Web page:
Risk budgeting is a multi-faceted problem, and there are many kinds of interpretations. These arise from the different ways we can define risk and the ‘budget’. When we are analysing the risks within a pension fund, it is best to view the pension fund as a part of the sponsor’s enterprise. This is because in a typical defined benefit pension plan, the performance of the pension fund assets has direct consequences on the revenue accounts and balance sheet items of the sponsor.
The main fiduciary responsibility of the trustees is to ensure that the benefits of the current beneficiaries will be paid when they fall due.
The risks in pension plan financing should therefore be analysed from the perspective of the various cash flows, both from the liabilities and assets.
The key features of pension plan liability cash flows are:
o they are of very long-term nature, often spanning 60 years and beyond;
o they are uncertain as to their size because of their links to salary and price inflation; and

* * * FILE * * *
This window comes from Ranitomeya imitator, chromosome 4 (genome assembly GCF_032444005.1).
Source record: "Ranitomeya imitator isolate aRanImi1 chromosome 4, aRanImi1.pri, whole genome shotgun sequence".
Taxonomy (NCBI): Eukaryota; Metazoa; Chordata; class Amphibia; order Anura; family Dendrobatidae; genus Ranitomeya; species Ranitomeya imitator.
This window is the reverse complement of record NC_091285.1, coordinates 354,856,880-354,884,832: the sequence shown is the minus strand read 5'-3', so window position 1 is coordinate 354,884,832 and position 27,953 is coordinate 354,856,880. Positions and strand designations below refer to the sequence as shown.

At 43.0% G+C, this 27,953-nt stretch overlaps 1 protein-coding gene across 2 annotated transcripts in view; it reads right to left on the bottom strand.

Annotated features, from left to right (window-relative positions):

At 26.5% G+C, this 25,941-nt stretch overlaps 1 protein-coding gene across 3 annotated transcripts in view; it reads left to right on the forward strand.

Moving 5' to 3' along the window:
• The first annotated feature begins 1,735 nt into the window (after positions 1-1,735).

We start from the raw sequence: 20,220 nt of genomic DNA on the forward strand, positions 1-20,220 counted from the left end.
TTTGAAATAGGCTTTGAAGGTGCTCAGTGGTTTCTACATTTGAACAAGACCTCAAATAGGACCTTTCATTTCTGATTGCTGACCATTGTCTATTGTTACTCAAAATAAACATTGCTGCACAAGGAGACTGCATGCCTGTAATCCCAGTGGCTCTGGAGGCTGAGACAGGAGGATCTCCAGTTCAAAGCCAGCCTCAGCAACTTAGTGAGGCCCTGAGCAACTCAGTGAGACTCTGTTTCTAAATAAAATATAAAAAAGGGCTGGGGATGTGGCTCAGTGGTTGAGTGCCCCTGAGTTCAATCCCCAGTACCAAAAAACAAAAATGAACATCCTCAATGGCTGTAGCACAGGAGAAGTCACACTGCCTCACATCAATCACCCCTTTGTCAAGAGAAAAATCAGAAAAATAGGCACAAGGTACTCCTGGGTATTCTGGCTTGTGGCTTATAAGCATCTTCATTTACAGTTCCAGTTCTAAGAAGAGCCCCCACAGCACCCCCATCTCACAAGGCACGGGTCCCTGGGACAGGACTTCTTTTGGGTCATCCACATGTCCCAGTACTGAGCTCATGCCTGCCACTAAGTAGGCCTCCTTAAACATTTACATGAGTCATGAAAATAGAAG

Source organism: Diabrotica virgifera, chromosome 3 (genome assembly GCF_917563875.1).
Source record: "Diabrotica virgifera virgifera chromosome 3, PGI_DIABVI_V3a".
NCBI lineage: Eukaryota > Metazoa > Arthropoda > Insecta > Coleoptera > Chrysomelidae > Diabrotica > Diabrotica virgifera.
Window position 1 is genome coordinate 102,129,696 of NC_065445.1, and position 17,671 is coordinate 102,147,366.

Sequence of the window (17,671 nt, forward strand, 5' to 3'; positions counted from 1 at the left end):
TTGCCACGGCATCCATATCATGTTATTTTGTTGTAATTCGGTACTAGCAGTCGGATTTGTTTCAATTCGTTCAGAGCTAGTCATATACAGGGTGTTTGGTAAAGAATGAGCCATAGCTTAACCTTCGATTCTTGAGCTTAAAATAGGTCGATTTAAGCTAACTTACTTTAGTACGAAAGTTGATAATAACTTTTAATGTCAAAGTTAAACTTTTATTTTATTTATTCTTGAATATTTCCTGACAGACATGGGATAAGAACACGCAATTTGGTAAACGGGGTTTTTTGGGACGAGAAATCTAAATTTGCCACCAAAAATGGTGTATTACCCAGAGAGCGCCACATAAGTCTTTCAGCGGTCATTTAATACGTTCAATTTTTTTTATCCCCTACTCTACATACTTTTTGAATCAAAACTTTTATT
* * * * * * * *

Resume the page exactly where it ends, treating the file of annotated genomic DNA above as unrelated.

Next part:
o they are uncertain as to their timing because of demographic factors and their long term trends, eg, mortality, leaving service, early retirements etc.
The pension plan asset cash flows are the same as those of any other financial institution and should require no special treatment.
The problem with cash flow analysis is that it is generally difficult to compare cash flow streams. Cash flows are multi-period entities, and in order to compare them, we need to have a rule that places a present day value (or price) on any cash flow in the future. This process is called discounting or pricing, and it reflects the intuitive notion that £1,000 available to us immediately is more valuable than £1,000 available to us in, say, 20 years’ time. So every cash flow at future date has a value that is a function of the expected amount and the discounting process.
By adding together the present day values for all cash flows we get two simple numbers, PVA (value for the assets) and PVL (value for the liabilities) to compare. The risk can be defined as the uncertainty of the PVA – PVL (surplus) or PVA/PVL (the asset/liability ratio, ALR).